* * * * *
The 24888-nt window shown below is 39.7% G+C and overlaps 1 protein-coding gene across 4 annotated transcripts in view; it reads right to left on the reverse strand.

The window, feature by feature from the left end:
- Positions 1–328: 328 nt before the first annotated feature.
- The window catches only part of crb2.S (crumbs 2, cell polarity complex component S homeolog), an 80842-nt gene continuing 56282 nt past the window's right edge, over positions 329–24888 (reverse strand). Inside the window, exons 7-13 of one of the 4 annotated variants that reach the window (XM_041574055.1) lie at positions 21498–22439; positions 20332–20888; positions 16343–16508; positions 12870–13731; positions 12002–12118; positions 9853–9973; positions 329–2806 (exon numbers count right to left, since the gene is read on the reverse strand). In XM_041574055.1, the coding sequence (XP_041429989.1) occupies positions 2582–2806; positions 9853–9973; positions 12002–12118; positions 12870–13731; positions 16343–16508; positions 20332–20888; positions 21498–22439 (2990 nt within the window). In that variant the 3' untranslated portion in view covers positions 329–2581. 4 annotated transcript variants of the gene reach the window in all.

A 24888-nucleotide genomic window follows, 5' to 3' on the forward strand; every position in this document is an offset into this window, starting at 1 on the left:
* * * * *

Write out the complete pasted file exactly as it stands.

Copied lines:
The 24888-nt window shown below is 39.7% G+C and overlaps 1 protein-coding gene across 4 annotated transcripts in view; it reads right to left on the reverse strand.

The window, feature by feature from the left end:
- Positions 1–328: 328 nt before the first annotated feature.
- The window catches only part of crb2.S (crumbs 2, cell polarity complex component S homeolog), an 80842-nt gene continuing 56282 nt past the window's right edge, over positions 329–24888 (reverse strand). Inside the window, exons 7-13 of one of the 4 annotated variants that reach the window (XM_041574055.1) lie at positions 21498–22439; positions 20332–20888; positions 16343–16508; positions 12870–13731; positions 12002–12118; positions 9853–9973; positions 329–2806 (exon numbers count right to left, since the gene is read on the reverse strand). In XM_041574055.1, the coding sequence (XP_041429989.1) occupies positions 2582–2806; positions 9853–9973; positions 12002–12118; positions 12870–13731; positions 16343–16508; positions 20332–20888; positions 21498–22439 (2990 nt within the window). In that variant the 3' untranslated portion in view covers positions 329–2581. 4 annotated transcript variants of the gene reach the window in all.

A 24888-nucleotide genomic window follows, 5' to 3' on the forward strand; every position in this document is an offset into this window, starting at 1 on the left: